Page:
Humility + Ambition = Magnanimity

By Mattias A. Caro
March 2, 2018

I don’t like humility. Well, better said, the virtue of humility and I have a love-hate relationship. On one hand, ambition drives me to be better and to do more and to abhor failure. But on the other hand, I’ve been around the block enough to know, my strength and abilities have limits, and that’s perfectly acceptable and good.

For example, I once wrote an article I was foolishly sure would virally infect the interwebs. It didn’t. The argument, though prescient, fell flat. The resulting impact I hoped to accomplish just wasn’t there. I was left to face the truth that despite my efforts, the expected results eluded me.

Focus on Process, Not Results

These days I find myself aligned with my friends in the tech and software development industry. While results matter, refining process is more important. When my article failed to produce the traction I hoped for, I still recognized that at the very least I did what I set out to do and I followed the method I mapped out.

In most endeavors, looking at process is more important than focusing on results. The habits and virtues you employ in pursuing a goal are often as important, if not more, than a good outcome. Let’s say I take up fishing tomorrow. I might have “beginner’s luck” and snag a fish “this big.” But I will probably have no idea what I am doing. If I am being realistic, my first couple of times fishing should be about me learning to trim the line, prepare the hook, and wait.

When you try something new, anything new, you’ll fall short of the mark. But falling short is valuable information. For one thing, you set out on a goal and you quickly discover what abilities or resources you lack to achieve your desired results. You also see (or at least might begin to see) what not to do. Failure can certainly be an option if you are willing to listen to what it says.

But Results Still Matter

I am working with several good people (including my wife) to get a new Catholic school off the ground. Process, of course, is important. Our team has to learn not only how to build a school, but how to properly interact with parents, lead teachers, craft a curriculum, and generally run a school that helps children walk along a path of learning and wisdom. If we fail, my consolation of relying on the process does me little good.

Some tasks simply demand results. Wise software developers like to say, a product doesn’t exist until it is launched. That is, for however many good lines of code and ideas a development team might have, until the users actually use the product, which is by definition something functional, it doesn’t really exist. It’s a hope or aspiration. Until you get “the thing” you don’t really have “a process” either.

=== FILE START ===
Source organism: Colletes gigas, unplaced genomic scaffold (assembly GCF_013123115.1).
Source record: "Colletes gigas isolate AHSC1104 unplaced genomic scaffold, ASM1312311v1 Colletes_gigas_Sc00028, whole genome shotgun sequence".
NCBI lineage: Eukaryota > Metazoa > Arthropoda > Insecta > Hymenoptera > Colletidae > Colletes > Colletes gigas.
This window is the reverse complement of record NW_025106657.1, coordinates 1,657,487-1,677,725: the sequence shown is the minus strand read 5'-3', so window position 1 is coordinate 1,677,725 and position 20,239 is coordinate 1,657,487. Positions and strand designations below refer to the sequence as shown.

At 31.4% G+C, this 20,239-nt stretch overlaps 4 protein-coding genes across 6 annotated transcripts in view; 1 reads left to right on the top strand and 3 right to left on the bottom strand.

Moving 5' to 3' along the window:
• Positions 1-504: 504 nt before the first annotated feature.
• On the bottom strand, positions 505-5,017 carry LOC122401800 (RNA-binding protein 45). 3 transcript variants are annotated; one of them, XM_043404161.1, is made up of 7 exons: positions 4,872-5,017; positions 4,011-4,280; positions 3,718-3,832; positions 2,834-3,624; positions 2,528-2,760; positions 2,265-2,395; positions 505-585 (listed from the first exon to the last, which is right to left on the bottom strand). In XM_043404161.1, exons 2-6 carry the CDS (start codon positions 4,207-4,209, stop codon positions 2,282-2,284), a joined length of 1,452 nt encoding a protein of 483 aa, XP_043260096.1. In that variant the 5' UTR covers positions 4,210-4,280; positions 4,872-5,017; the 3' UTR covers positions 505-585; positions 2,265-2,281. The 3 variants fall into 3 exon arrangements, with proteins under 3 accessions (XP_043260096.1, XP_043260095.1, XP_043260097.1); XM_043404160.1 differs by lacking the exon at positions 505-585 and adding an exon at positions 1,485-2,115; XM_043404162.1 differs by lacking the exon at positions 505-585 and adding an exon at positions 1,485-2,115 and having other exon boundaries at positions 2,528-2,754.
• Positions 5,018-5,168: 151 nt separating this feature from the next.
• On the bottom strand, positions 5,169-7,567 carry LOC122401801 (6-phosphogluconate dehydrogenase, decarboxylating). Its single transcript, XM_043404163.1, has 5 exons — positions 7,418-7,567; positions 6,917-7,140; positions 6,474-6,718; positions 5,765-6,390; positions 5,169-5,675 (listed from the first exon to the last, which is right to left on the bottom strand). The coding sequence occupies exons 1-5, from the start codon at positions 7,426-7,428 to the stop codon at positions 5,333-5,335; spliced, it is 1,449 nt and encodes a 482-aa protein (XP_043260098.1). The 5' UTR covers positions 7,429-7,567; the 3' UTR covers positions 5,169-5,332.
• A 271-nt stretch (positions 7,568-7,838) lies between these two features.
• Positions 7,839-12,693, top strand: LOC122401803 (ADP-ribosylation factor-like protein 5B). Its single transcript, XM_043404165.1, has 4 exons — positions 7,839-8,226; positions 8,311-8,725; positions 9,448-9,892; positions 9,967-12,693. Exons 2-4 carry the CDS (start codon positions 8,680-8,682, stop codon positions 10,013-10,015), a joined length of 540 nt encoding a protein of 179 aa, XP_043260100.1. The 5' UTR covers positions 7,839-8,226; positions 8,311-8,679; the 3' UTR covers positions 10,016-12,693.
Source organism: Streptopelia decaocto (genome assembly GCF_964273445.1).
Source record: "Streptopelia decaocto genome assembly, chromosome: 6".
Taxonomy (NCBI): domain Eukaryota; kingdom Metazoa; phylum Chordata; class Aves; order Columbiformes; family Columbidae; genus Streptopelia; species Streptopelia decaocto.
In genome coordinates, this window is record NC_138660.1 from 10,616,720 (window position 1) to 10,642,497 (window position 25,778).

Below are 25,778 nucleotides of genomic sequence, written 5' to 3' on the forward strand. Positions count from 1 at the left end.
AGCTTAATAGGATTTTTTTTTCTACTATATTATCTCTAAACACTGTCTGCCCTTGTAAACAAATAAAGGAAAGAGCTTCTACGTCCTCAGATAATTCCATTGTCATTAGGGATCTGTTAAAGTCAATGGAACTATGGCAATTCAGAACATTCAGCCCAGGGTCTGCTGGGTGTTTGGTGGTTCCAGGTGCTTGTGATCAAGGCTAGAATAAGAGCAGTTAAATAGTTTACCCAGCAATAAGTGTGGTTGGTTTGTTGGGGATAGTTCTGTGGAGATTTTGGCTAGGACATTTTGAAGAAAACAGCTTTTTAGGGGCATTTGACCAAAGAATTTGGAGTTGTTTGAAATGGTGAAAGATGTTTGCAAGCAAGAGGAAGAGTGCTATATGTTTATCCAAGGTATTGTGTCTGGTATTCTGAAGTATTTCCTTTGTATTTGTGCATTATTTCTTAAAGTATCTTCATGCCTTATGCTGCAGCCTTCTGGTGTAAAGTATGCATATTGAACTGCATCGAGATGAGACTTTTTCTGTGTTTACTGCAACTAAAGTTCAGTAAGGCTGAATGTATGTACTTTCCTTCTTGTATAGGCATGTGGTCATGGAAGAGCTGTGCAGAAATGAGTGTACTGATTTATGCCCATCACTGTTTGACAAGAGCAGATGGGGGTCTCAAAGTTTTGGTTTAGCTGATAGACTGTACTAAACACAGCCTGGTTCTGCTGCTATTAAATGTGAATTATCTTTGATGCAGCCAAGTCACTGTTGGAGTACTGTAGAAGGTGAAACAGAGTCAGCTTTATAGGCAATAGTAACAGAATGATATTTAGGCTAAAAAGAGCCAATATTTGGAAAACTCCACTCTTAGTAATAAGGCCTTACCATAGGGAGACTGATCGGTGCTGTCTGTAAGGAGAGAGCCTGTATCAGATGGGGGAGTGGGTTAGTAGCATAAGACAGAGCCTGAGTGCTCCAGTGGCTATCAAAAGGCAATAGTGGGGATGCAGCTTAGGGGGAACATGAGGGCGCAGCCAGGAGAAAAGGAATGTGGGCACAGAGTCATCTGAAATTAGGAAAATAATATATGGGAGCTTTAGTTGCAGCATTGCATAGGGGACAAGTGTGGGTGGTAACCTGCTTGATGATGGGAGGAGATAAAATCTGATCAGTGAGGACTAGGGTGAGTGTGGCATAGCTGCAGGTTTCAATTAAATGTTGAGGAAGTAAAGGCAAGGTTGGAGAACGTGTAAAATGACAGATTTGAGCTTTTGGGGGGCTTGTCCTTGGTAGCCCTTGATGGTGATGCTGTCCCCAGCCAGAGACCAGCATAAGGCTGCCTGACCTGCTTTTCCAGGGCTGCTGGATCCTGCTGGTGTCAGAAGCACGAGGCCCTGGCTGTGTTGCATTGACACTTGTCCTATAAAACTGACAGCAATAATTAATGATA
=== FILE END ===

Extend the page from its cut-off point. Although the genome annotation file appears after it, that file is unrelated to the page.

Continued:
That’s important. Process aims to produce good results, although sometimes it won’t. When it does, process helps to lead me to the results I hoped to achieve. When it doesn’t, I say with some satisfaction that I did what I could. But in both cases, the experience is an opportunity for growth and continued reengagement.

Humility Meets Ambition

At some point the virtues of humility and the human desire to achieve, what we might call ambition, must meet. Often times these two qualities are set in apposition: the humble person is caricatured as saying he “does not matter”—desiring to see themselves like an insignificant speck of cosmic dust. This is pride. Likewise, the ambitious person is said to be incapable of humility. Yet, ambition, properly ordered, is nothing more than an accelerant that forces someone to act beyond their present capabilities, to achieve something more than they have.

Ambition grounded in humility is what was called magnanimity: the ability of the soul to recognize that great achievement requires steady work and commitment. And the work is worthwhile whether or not the results immediately come. This, in turn, we call perseverance.

Ultimately, the incremental result is the important one. That is, if ambition and humility are to meet, it is around a process that realizes what is achievable and to recognize that achievement as worth the effort. That is, so many factors remain out of our control, that the small, meaningful improvement is an achievement worth satisfying a day’s work.


Mattias A. Caro is managing editor of Ethika Politika.

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